UK companies are trading at hefty discounts of about 40% to global peers but have further to fall, say investors weighing the risks posed by a grim economic outlook, soaring borrowing costs and a volatile pound.
Though rising costs of anything from labour to raw materials and energy in the wake of post-pandemic supply disruption and Russia's invasion of Ukraine are by no means limited to the UK, corporate Britain had already taken a hit from post-Brexit investor pessimism.
Valuations have plunged across multiple sectors in difficult times for many companies, including the likes of pub group JD Wetherspoon (JDW.L), fashion retailer Joules Group (JOUL.L) and housebuilders Persimmon (PSN.L), Taylor Wimpey (TW.L) and Barratt Developments (BDEV.L).
Hani Redha, global multi-asset portfolio manager at U.S. investment firm PineBridge, said that UK valuations do not look cheap when looking at a multi-year timeframe and the "structural issues facing the UK economy".
UK stocks (.FTAS) are already trading at a record discount to their global peers (.MIWD00000PUS), Refinitiv data shows, but investors expect new lows next year.
"Austerity is going to be a problem, the effects of Brexit on capital flows is going to be a problem, the pound is going to be a problem ... On top of that, we're going into a recession," Redha said.
But investors do not expect the recovery to last.
“The FTSE 250 is full of companies in precarious sectors right now," said Vuk Magdelinic, CEO of capital markets analytics provider Overbond, citing consumer discretionary stocks and the real estate sector among others.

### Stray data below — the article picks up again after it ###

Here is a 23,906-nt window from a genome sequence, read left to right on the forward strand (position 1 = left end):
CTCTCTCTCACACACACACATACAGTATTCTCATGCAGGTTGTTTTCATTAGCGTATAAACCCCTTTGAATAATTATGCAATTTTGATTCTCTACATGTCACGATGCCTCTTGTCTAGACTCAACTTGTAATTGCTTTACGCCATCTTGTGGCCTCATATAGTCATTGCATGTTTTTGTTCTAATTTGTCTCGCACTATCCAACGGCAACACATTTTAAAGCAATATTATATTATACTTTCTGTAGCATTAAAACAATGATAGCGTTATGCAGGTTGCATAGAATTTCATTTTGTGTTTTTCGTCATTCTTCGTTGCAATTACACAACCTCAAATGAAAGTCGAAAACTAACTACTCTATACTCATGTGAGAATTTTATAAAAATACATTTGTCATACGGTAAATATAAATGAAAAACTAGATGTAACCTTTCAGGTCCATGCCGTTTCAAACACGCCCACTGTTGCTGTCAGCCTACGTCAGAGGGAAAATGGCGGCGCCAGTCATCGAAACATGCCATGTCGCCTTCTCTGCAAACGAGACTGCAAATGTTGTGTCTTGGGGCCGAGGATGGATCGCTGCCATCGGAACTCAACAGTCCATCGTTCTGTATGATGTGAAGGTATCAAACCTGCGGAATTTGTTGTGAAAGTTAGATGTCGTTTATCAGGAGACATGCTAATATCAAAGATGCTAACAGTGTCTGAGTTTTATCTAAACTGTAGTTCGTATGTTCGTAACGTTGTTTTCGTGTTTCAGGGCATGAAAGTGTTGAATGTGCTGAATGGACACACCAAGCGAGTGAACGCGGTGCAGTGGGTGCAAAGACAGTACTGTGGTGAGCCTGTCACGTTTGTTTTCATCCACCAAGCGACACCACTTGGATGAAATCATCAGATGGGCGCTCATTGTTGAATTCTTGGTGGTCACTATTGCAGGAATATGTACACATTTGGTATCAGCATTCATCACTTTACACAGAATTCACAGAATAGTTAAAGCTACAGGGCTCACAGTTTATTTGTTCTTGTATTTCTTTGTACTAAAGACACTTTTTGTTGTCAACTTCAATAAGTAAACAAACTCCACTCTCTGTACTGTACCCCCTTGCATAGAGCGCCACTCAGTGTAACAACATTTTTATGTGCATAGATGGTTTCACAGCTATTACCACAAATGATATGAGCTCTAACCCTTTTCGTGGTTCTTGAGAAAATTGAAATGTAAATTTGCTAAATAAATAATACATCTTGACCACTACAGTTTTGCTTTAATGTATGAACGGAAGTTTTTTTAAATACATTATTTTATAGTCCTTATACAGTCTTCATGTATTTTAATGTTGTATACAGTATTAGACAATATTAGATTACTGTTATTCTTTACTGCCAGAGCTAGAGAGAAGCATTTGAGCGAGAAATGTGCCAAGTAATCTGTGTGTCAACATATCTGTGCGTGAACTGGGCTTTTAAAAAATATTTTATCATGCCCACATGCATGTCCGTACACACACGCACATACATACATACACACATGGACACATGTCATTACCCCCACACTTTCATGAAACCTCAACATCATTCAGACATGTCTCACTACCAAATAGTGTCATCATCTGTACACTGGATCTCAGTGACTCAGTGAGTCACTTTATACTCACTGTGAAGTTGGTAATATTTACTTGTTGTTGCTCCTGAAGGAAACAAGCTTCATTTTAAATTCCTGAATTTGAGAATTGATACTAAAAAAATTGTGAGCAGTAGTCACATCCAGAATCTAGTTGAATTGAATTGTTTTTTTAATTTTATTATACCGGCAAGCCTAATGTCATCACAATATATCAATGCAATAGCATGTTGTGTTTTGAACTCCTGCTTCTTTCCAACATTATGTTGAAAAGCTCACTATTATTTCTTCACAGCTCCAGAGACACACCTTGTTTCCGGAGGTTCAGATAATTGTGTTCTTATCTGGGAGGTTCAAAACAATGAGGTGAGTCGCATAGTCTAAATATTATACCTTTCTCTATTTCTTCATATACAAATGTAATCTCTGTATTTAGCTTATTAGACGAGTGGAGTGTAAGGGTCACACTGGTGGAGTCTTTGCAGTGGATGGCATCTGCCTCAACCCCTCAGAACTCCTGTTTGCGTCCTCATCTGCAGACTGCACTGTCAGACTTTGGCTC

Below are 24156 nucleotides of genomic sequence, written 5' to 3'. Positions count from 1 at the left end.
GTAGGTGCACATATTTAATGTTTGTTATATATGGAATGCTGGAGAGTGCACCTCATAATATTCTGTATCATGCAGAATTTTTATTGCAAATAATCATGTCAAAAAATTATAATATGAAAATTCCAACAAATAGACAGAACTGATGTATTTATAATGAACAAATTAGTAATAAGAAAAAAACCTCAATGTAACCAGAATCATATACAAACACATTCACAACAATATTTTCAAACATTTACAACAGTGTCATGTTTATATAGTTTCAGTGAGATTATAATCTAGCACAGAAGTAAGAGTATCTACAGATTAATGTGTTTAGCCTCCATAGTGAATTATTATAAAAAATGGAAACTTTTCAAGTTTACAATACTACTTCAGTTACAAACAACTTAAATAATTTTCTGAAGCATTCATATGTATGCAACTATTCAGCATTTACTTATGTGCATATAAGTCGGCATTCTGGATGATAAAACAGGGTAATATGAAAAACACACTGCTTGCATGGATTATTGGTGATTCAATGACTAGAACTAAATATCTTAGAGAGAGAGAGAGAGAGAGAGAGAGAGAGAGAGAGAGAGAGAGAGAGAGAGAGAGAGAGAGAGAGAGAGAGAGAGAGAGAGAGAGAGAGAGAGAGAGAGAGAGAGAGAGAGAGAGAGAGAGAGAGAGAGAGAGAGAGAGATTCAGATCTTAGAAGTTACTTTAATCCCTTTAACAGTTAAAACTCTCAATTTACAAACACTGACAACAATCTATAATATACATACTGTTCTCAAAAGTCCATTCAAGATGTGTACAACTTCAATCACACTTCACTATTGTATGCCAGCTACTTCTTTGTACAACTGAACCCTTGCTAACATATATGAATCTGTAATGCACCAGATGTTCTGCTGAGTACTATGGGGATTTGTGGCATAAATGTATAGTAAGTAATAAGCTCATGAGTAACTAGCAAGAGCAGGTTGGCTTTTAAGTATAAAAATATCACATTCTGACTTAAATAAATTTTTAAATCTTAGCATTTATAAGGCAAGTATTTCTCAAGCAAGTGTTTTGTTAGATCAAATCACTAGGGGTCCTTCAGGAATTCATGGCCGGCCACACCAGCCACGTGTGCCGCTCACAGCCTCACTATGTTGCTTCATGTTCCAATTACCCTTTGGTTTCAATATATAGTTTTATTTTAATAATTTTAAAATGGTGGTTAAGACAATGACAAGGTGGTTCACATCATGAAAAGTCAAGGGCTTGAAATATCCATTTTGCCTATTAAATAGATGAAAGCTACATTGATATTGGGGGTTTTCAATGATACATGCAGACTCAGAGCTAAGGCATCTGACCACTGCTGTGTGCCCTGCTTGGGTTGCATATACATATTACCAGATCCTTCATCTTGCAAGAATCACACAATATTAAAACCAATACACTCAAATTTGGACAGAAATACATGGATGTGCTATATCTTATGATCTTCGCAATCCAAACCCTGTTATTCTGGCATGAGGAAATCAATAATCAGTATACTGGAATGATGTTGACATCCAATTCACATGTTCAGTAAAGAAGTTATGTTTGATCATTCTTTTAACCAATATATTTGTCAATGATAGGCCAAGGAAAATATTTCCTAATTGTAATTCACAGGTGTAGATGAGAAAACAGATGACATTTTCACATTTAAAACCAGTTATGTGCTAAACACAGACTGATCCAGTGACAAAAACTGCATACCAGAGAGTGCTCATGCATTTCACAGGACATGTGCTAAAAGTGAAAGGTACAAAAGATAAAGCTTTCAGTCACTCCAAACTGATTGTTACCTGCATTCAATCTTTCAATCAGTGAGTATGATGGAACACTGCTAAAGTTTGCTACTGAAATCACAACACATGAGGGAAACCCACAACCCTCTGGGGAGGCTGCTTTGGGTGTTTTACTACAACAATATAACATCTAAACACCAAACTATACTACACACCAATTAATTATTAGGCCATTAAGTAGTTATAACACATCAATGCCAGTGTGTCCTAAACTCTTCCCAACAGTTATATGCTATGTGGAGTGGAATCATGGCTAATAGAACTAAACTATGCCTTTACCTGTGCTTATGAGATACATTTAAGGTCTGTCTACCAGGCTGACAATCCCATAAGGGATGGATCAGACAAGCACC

"These sectors are facing a double whammy of rising costs of capital and very poor liquidity in the market," Magdelinic said.
Borrowing costs for companies were sent soaring by the unfunded 45 billion pound ($52 billion) package of tax cuts announced by former Prime Minister Liz Truss's government in September.
Though Sunak's new fiscal plan is due on Nov. 17, sterling-denominated corporate borrowing costs remain close to multi-year highs, with the Bank of England lifting interest rates to 3% in an effort to contain inflation while also warning on the risk of a two-year recession.
The ICE BofA sterling non-gilt index (.MERUR00), which measures prices of investment-grade debt, hit its lowest since 2009 last month and has fallen by about 20% this year.
The drop in the pound to record lows against the dollar has only compounded the problem for British corporates.
Half of all borrowing by UK non-financial companies is in dollars, totalling about 350 billion pounds ($399.5 billion), according to S&P Global.
There is a silver lining, however. Non-financial corporate refinancing needs are modest through 2023, the ratings agency added.
POUND AND FTSE 250 IN TANDEM
This year, the FTSE 250 index, which is heavy in sectors that import goods and sell products domestically, has shown the most consistent positive correlation with sterling in almost a decade, meaning that the two are more likely to move in lockstep.
Simon Keane, equities specialist at investment bank Schroders, has compared the performance of UK small-cap companies to FTSE 100 blue-chip counterparts, which tend to book a large part of their revenue in dollars and found the gap between them at its widest for 30 years.
But it's not all doom and gloom, Keane said.
"For UK small-caps to have underperformed by almost 30% is statistically rare," he said.
"Such a dramatic underperformance has also, on average, been a precursor to a period of strong outperformance versus the FTSE 100."
PineBridge's Redha said he will re-evaluate British stocks next year because he expects European and U.S. stocks to reach a trough in the first half of 2023.
Stephane Ekolo, equity strategist at stockbroker Tradition, is similarly cautious.
"Bearing in mind in what state the UK economy is right now, I would stay clear of UK small-caps," he said.
($1 = 0.8760 pounds)